1
$\begingroup$

Prove that a Möbius Transformation maps the real axis to the real axis iff the coefficients of the Möbius Transformation are real. If I assume the coefficients are real and take the $3$ points on the real line and show that it maps to $3$ points on the real line I think I can show the converse.

So,

If we have the Möbius Transformation $T(z)=\frac{az+b}{cz+d}$ and I assume $a,b,c,d$ are real, then if I take the points, $-1,1,\infty$ and show it maps to $3$ real points via the transformation I would think that is sufficient. Noting $T(\infty)=\frac{a}{c}$ (which is real if coefficients are real).

How would I go about proving the $\to$ direction?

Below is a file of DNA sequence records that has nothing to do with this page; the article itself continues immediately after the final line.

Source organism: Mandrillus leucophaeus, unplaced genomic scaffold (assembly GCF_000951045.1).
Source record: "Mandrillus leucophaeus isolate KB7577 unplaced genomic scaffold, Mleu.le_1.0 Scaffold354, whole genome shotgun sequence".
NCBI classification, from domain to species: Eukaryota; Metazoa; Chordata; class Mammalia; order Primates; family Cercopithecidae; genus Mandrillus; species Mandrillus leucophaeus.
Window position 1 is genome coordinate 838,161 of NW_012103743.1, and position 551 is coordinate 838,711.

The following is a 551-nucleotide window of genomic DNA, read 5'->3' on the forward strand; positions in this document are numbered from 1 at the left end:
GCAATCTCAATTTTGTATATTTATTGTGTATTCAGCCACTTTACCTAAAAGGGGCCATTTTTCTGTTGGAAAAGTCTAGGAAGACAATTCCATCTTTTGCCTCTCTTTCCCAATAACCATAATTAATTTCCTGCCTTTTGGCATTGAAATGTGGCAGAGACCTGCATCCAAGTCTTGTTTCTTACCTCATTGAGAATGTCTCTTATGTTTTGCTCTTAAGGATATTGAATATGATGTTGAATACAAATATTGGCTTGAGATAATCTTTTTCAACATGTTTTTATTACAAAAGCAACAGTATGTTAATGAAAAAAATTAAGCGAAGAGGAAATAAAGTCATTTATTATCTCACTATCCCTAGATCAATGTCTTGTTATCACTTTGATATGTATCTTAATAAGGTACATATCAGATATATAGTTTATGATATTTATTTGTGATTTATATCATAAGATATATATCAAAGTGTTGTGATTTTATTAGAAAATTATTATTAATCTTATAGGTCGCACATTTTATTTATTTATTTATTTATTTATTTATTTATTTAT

Sorry, not too familiar with Latex.

$\endgroup$
1
$\begingroup$

One way to do it is to look at specific points on the $x$-axis under $T$.
For example, $T(x) = 0$ for some $x \in \mathbb{R}$, which means that $ax+b=0$ for some $x \in \mathbb{R}$, so there is some $\beta\in\mathbb{R}$ s.t. $a=\beta b$ (here $\beta = -1/x$ so you need to consider that $x$ might be $0$ and handle that separately).

You can go on and show that there are also $\gamma,\delta\in\mathbb{R}$ such that $a=\gamma c, a=\delta d$ and then we get $$T(z) = \frac{az+b}{cz+d} = \frac{az+\beta a}{\gamma az + \delta a} = \frac{z+\beta}{\gamma z + \delta}$$

$\endgroup$
1
  • $\begingroup$ Very nice approach. Thanks. $\endgroup$ – user153009 Feb 9 '15 at 0:55

Your Answer

By clicking “Post Your Answer”, you agree to our terms of service, privacy policy and cookie policy

Not the answer you're looking for? Browse other questions tagged or ask your own question.